Matlock Bridge will be closed to pedestrians, cyclists and vehicles from 7am on Monday, June 13, until early August to prepare the bridge for engineering works along the river below.
The Environment Agency, Derbyshire County Council and Derbyshire Dales District Council are working together to manage the risk of flooding from the Derwent following the collapse of a wall behind businesses in Crown Square during the February storms.
Councillor Kewal Singh Athwal, the county cabinet member for highways and transport, said:“We realise that the work will mean some disruption to traffic in the town, but this work needs doing as soon as possible to protect homes and businesses.
“Whilst the temporary highway work is done pedestrians should use the footbridge in Hall Leys Park for alternative access across the River Derwent.”
Tim Braund, director of regulatory services at Derbyshire Dales District Council, added: “Through signage and regular messaging we will be prompting residents and visitors that Matlock will remain open on both sides of the river, and that businesses trading throughout this period.”
The next stage of the project requires alterations to the road to temporarily allow two-way traffic over the bridge.
Temporary highway surfacing will be built on top of the existing road surface and pavement and is expected to be in use by vehicles for up to 18 months.
Once this work on the bridge is complete, the A6 at Derwent Way will be closed so a large crane can be situated on the road to carry out the necessary work on reinstating the flood defences. All traffic going north and south will then be able to use Matlock Bridge.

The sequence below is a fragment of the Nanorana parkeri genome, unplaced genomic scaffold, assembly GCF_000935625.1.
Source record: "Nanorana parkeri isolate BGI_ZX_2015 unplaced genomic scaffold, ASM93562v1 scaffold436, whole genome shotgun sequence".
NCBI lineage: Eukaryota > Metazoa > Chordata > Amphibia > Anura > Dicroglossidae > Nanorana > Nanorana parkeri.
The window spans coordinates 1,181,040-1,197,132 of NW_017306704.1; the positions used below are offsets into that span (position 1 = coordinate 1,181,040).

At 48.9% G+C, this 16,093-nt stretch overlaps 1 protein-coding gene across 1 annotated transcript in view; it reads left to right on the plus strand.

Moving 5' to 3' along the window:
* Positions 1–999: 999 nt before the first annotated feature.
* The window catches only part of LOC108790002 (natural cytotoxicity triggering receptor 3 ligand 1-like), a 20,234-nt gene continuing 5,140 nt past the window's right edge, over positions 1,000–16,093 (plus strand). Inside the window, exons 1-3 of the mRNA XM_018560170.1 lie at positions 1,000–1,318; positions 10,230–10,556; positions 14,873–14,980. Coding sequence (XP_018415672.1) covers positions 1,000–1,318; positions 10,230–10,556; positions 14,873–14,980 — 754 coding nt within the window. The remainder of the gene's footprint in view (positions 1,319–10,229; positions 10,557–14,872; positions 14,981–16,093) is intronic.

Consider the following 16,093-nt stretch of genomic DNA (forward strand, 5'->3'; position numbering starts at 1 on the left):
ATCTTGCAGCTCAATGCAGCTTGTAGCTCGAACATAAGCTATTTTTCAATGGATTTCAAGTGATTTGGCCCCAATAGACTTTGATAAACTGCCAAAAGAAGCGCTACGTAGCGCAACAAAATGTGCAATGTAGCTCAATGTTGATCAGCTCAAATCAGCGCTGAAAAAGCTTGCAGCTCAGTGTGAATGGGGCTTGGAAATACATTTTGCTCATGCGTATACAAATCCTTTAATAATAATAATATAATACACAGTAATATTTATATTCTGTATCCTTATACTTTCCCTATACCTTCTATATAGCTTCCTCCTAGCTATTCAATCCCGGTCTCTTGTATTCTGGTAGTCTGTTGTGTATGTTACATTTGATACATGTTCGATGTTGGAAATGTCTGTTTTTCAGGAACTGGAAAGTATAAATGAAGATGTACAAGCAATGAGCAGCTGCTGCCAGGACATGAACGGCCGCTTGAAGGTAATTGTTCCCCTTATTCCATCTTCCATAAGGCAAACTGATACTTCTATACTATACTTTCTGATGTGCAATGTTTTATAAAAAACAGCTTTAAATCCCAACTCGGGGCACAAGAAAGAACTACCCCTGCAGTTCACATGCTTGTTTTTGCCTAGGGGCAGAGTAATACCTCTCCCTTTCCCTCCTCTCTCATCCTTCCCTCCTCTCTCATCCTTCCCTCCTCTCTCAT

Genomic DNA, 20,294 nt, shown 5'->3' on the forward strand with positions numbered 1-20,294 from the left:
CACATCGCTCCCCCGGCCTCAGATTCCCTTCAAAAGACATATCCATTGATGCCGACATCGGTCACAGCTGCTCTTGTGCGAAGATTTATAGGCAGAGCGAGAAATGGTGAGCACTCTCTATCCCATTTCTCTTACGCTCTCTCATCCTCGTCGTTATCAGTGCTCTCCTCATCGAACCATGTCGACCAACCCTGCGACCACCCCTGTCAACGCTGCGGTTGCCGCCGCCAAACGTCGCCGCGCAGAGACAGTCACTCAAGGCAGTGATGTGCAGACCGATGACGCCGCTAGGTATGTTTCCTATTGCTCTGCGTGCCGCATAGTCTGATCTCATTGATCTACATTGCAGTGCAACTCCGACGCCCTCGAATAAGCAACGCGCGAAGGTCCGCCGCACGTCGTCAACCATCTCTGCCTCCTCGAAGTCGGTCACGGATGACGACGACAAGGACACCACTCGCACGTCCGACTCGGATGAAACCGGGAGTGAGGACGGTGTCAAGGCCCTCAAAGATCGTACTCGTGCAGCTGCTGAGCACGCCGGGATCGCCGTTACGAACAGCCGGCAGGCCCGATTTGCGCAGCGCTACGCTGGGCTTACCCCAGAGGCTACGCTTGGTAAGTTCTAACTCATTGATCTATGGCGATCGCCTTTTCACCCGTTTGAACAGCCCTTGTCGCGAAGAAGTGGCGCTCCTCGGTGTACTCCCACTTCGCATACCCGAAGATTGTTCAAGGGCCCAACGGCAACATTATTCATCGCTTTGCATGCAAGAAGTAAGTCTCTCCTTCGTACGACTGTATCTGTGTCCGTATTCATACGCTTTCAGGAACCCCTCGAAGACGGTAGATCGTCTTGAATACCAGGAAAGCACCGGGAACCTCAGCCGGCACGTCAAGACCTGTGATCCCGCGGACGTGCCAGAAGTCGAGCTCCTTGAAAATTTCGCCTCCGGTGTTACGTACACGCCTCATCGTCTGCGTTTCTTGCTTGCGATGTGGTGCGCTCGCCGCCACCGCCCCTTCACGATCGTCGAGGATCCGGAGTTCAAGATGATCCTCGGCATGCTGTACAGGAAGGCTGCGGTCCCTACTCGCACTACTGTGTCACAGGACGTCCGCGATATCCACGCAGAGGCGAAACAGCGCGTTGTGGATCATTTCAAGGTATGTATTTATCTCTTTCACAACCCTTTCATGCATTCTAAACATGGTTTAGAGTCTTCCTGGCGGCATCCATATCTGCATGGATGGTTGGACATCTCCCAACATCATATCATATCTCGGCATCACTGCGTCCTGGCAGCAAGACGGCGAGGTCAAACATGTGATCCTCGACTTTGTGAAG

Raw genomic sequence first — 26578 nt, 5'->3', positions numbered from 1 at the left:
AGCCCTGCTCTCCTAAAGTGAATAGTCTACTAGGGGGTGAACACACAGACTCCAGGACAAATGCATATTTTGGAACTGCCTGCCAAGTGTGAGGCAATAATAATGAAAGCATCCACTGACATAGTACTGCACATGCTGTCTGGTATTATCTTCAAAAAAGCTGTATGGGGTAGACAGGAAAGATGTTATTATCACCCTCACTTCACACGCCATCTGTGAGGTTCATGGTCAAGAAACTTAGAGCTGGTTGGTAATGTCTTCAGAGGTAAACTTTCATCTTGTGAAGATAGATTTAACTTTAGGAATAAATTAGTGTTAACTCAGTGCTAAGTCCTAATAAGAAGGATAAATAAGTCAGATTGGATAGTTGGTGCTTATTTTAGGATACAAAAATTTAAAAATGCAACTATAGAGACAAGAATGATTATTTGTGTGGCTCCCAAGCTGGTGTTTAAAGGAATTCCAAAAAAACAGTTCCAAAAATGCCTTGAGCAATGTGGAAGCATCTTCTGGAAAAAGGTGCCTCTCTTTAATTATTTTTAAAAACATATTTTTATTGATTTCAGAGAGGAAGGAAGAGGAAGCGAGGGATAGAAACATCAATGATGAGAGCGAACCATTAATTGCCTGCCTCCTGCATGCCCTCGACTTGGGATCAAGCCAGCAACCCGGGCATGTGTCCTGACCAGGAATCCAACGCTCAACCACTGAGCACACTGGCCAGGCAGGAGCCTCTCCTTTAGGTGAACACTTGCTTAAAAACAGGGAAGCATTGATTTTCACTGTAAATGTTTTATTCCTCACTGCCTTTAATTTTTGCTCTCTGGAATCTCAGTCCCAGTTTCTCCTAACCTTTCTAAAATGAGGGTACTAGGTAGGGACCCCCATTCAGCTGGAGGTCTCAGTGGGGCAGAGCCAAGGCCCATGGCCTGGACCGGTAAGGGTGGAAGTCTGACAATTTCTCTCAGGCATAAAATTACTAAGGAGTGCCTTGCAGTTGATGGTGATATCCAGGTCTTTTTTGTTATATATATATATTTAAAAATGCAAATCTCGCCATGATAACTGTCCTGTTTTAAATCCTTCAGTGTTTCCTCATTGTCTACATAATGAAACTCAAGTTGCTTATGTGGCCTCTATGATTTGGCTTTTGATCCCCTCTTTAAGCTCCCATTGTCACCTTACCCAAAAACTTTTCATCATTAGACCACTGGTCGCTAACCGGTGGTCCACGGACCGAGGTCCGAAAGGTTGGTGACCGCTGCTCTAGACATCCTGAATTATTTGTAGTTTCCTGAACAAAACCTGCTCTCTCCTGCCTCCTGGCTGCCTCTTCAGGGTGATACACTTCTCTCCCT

Naomi Doughty, project manager for the Environment Agency said: “Following on from a well-attended community drop-in event on 19 May, we’re pleased to announce the next phase of essential flood prevention work will begin from Monday.
“With Matlock Bridge being a scheduled monument, care has been taken to liaise with national and local heritage stakeholders in order to preserve and protect the historic value of the bridge.”
She added: “We’ve listened to local feedback and we will do everything we can to make sure the temporary highway is as aesthetically pleasing and in keeping with the local character of Matlock.
“We apologise in advance for any disruption caused by these works and we’re grateful for the patience and support of the local community.”
Following the collapse of a privately owned wall in February this year, the Environment Agency commissioned an immediate repair using more than 50 rock-filled bags to shore up the structure.
Further prevention work and geological surveys were carried out in April, with an additional 100 two-tonne bags craned in to reduce erosion and limit potential damage to an adjacent Environment Agency flood wall while the long-term solution was planned.